The two wars are even different in terms of modus operandi. In 1982, IDF divisions launched a ground offensive from the south, and Israeli forces were also brought in by naval craft so that they could reach Beirut and proceed northward to join up with the Phalangists. Today, the Israel Air Force and Military Intelligence are leading the offensive. The IAF can launch quicker, more precise strikes thanks to its guided weapons; furthermore, aerial attacks mean fewer casualties.
Yet the IAF alone obviously cannot solve all the problems, including the presence of thousands of rockets in Lebanon. Many people, including citizens of Arab states, understand that this time, Israel is facing not one Palestinian organization fighting for its nation's independence, but two radical Islamic terrorist organizations plus a state like Iran, which seek Israel's annihilation, and Syria besides.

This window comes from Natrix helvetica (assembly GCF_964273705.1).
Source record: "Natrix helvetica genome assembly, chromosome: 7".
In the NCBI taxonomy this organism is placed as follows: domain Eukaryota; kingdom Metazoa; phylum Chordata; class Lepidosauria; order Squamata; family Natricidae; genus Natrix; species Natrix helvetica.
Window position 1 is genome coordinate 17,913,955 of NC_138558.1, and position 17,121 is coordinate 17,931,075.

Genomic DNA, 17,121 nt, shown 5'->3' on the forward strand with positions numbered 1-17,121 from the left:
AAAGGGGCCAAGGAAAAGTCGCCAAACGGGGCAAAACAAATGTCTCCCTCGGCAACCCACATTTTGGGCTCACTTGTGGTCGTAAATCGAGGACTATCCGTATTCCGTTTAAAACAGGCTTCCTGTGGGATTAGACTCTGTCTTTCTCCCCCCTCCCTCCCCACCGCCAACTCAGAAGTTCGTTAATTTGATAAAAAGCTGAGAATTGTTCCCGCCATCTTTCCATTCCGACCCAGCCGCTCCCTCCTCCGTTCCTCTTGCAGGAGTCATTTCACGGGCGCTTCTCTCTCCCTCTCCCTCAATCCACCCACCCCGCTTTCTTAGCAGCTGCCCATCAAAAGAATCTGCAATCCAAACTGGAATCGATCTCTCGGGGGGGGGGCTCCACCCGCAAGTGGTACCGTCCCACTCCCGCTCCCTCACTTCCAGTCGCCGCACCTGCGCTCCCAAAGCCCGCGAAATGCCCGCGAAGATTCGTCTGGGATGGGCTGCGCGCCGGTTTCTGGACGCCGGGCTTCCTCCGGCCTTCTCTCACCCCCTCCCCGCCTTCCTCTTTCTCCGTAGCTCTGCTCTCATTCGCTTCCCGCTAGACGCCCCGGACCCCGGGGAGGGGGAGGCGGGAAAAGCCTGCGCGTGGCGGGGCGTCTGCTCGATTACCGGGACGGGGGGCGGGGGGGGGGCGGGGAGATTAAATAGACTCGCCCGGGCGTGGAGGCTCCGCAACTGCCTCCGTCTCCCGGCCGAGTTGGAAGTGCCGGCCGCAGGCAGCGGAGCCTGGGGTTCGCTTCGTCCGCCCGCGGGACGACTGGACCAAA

Israel circa 2006 is trying to avoid repeating the mistakes it made in the 1982 war. Little wonder that many people today support Israel, in contrast to the past, when international public opinion was hostile to Israel. If Israel makes no substantive changes in its objectives, takes greater care to avoid harming the Lebanese people and keeps its operations to the proper proportions, the support it enjoys in the present war will continue unabated.
Friday, July 21, 2006
Haaretz's veteran defense correspondent explains why this Lebanon war is different from the other one: